The Monument to the Great Fire of London: FAQs
What is The Monument?
The Monument to the Great Fire of London, to give it its full name, is a commemorative Doric column built to serve as a permanent reminder of the Great Fire of London, 1666 and to celebrate the rebuilding of the city. Grade I- listed and much visited by tourists from all over the world, it has become a symbol of London and one of the most significant events to have occurred in the capital’s history. It is 202 feet (61 metres) tall and has a viewing platform up at the top, offering superb views across the City of London area.
Is it open to the public?
Yes, the Monument is open to the public. In fact, it is the oldest ticketed attraction in London and has around 230,000 visitors come each year to tackle its 311-step spiral staircase and take in the panorama that awaits them at the top. The viewing platform is situated a pretty mighty 160 feet (48.7 metres) above ground level.
Where is it?
It stands on a plaza where Monument Street and Fish Street Hill meet in the City of London. The location of The Monument is very deliberate. It was erected on the site where St. Margaret’s, Fish Street once stood. St. Margaret’s was the first church to be destroyed during the Great Fire of London. It is also just 202 feet (61 metres) from the baker’s house on Pudding Lane where the Great Fire started on Sunday 2nd September 1666. The fire devastated London, burning for four days before eventually being extinguished near Smithfield. Today, another memorial, named the Golden Boy of Pye Corner marks the spot where the fire was finally put out.
Who built it and when was it erected?
It was designed by Robert Hooke and Sir Christopher Wren. You’ll certainly recognise the name of the latter: Christopher Wren was instrumental in the rebuilding of London following the Great Fire. His masterwork, undoubtedly, is the iconic St. Paul’s Cathedral, but it’s supremely fitting that he of all people should have a hand in designed a memorial commemorating the Great Fire, and celebrating the reconstruction and rejuvenation of a London reborn in the ashes. Construction began in 1671 and was completed six years later.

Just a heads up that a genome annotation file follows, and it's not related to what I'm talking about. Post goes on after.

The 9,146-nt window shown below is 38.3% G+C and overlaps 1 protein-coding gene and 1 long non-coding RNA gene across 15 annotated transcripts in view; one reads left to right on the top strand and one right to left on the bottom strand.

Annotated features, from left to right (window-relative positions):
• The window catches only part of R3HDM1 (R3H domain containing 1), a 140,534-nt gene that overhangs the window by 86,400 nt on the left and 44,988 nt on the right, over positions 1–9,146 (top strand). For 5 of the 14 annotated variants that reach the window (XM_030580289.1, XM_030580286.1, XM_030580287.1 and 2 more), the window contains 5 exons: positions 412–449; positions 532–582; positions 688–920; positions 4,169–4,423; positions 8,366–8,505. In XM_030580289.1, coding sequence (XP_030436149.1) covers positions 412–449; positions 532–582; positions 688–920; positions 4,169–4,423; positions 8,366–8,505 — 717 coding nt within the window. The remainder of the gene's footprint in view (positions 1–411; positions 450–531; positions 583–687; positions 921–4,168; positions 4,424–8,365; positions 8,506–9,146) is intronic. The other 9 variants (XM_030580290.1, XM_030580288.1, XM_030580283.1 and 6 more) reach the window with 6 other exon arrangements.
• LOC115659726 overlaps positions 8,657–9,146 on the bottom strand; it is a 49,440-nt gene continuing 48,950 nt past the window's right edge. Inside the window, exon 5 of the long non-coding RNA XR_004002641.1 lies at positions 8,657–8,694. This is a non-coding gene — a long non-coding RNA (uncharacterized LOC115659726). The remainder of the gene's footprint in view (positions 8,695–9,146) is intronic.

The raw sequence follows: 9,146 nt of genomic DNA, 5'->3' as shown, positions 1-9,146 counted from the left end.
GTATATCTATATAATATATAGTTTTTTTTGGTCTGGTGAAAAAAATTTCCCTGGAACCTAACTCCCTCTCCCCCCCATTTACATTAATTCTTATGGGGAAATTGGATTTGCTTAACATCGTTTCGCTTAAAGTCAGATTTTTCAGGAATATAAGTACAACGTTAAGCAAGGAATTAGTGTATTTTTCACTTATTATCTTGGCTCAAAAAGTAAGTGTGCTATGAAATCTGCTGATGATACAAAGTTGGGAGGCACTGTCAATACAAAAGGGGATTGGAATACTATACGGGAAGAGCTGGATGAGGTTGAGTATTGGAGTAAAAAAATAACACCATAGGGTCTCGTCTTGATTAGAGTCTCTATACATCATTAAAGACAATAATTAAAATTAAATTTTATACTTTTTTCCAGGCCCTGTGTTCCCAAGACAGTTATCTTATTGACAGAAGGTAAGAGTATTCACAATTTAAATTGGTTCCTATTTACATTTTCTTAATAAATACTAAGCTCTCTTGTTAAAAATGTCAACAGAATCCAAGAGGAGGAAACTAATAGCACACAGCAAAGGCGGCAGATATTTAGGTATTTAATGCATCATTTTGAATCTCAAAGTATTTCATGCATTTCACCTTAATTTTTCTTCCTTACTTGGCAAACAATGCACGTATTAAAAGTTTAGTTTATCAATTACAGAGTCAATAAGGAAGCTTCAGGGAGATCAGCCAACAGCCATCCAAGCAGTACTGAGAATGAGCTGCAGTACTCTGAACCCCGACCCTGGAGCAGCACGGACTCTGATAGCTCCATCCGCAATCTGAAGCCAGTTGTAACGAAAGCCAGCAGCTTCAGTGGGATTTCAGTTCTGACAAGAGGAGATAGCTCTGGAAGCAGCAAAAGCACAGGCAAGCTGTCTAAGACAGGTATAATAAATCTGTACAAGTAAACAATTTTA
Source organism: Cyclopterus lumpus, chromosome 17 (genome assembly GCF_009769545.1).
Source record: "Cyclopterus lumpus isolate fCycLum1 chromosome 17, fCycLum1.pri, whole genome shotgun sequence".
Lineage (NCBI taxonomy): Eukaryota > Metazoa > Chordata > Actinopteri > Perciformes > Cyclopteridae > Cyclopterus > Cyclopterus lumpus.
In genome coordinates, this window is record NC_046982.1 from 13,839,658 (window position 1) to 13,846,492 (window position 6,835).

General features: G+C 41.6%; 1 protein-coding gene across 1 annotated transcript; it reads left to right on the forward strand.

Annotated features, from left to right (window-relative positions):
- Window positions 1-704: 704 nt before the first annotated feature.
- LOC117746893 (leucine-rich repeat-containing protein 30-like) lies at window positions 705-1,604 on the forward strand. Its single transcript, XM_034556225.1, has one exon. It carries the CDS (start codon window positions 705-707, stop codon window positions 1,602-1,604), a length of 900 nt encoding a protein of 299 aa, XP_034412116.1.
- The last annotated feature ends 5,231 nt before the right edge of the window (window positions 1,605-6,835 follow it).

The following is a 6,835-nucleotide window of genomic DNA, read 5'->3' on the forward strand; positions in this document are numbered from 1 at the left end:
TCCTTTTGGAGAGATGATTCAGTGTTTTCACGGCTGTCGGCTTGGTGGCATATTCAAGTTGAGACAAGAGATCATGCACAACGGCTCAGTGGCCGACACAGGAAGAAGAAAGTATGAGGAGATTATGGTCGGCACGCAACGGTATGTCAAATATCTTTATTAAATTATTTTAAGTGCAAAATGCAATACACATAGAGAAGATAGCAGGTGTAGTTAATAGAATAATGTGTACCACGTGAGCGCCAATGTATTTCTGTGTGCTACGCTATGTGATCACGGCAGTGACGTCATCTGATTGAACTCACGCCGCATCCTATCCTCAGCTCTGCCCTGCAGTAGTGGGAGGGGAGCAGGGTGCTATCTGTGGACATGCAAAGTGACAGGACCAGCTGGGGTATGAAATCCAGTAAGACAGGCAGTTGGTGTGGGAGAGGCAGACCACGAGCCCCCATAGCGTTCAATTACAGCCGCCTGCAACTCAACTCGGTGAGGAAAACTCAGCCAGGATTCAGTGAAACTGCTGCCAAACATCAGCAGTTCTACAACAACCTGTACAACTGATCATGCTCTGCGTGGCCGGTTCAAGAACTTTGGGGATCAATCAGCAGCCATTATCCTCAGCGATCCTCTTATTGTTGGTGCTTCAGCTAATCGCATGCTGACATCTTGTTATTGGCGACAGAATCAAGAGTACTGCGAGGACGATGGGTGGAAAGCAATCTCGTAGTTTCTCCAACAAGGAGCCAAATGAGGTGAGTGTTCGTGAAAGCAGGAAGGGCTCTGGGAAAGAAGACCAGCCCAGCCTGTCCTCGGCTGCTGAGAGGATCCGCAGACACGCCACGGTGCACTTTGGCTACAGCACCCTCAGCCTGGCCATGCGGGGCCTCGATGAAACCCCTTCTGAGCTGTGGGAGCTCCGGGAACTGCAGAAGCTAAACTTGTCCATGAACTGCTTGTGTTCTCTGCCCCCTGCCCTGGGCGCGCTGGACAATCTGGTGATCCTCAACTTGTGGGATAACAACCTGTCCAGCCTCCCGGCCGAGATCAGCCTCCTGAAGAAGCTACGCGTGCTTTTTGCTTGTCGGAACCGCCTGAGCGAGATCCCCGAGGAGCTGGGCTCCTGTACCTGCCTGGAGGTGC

Is there anything behind its design?
There’s a lot of symbolism going on here, that’s for certain. A gilded urn that sits atop the Portland Stone doric column is filled with fire, to symbolise the tragic events of 1666. And, as you might have already noticed earlier on, the column’s height is the same as the distance between The Monument and the Pudding Lane bakery where the fire started.
How much does it cost to go up The Monument?
Tickets are £5 for adults, and £2.50 for kids (5 to 15 year olds). Under 5s go free. And you know how else gets in free? London Pass holders. Yep, access to The Monument (and so much more) is included with the London Pass.
Is The Monument accessible?
No, unfortunately not. There is no lift to the top of The Monument and the only way up is to take the spiral staircase. It is therefore unsuitable for those with mobilities issues and people in wheelchairs. However, there is still plenty to enjoy and gain from the attraction at ground level. As they say about the Eiffel Tower, the only place in Paris where you can’t see the Eiffel Tower is when you’re up the Eiffel Tower. So it goes with The Monument.
Anything else I should be aware of?
All bags are checked upon entry and large luggage (wheely cases, big rucksacks etc.) cannot be taken up. There are no storage lockers either, so it’s best to leave your bags back at your accommodation.
How do I get there?
By tube, head to Monument station, which is on the District and Circle lines. Bank tube station, a transport hub on the Central, Northern, Waterloo and City lines and the DLR, is just a five minute walk from The Monument. By train, the stations which are within walking distance are London Bridge, Cannon Street, Fenchurch Street and Tower Gateway DLR. Thames riverboat services stop at both Tower Pier and London Bridge City Pier. Both piers are within walking distance (around 10 minutes) of The Monument. Bus services stopping at or near The Monument are the 17, 21, 35, 40, 47, 48, 133, 141, 149, 344 and 521. That's it for The Monument FAQs. There's another landmark just down the road. Head over here to find out more.